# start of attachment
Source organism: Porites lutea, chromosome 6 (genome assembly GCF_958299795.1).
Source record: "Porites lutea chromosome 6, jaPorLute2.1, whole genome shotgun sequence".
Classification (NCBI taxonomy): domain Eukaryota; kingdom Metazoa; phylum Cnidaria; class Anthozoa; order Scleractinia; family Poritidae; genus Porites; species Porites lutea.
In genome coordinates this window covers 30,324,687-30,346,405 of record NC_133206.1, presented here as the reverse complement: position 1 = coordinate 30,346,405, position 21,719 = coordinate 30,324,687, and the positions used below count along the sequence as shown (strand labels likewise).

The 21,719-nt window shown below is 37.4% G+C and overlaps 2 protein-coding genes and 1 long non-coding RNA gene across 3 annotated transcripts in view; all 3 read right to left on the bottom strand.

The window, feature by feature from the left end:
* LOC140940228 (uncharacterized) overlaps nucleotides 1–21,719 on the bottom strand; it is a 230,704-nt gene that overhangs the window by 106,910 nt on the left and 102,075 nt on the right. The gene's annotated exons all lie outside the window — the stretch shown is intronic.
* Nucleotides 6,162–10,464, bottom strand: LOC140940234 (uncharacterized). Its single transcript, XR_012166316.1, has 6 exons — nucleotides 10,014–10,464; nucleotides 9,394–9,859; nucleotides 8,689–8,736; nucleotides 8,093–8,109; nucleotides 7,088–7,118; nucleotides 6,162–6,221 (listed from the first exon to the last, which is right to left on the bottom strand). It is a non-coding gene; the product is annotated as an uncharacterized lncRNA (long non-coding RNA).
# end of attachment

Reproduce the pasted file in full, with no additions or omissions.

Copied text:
Source organism: Porites lutea, chromosome 6 (genome assembly GCF_958299795.1).
Source record: "Porites lutea chromosome 6, jaPorLute2.1, whole genome shotgun sequence".
Classification (NCBI taxonomy): domain Eukaryota; kingdom Metazoa; phylum Cnidaria; class Anthozoa; order Scleractinia; family Poritidae; genus Porites; species Porites lutea.
In genome coordinates this window covers 30,324,687-30,346,405 of record NC_133206.1, presented here as the reverse complement: position 1 = coordinate 30,346,405, position 21,719 = coordinate 30,324,687, and the positions used below count along the sequence as shown (strand labels likewise).

The 21,719-nt window shown below is 37.4% G+C and overlaps 2 protein-coding genes and 1 long non-coding RNA gene across 3 annotated transcripts in view; all 3 read right to left on the bottom strand.

The window, feature by feature from the left end:
* LOC140940228 (uncharacterized) overlaps nucleotides 1–21,719 on the bottom strand; it is a 230,704-nt gene that overhangs the window by 106,910 nt on the left and 102,075 nt on the right. The gene's annotated exons all lie outside the window — the stretch shown is intronic.
* Nucleotides 6,162–10,464, bottom strand: LOC140940234 (uncharacterized). Its single transcript, XR_012166316.1, has 6 exons — nucleotides 10,014–10,464; nucleotides 9,394–9,859; nucleotides 8,689–8,736; nucleotides 8,093–8,109; nucleotides 7,088–7,118; nucleotides 6,162–6,221 (listed from the first exon to the last, which is right to left on the bottom strand). It is a non-coding gene; the product is annotated as an uncharacterized lncRNA (long non-coding RNA).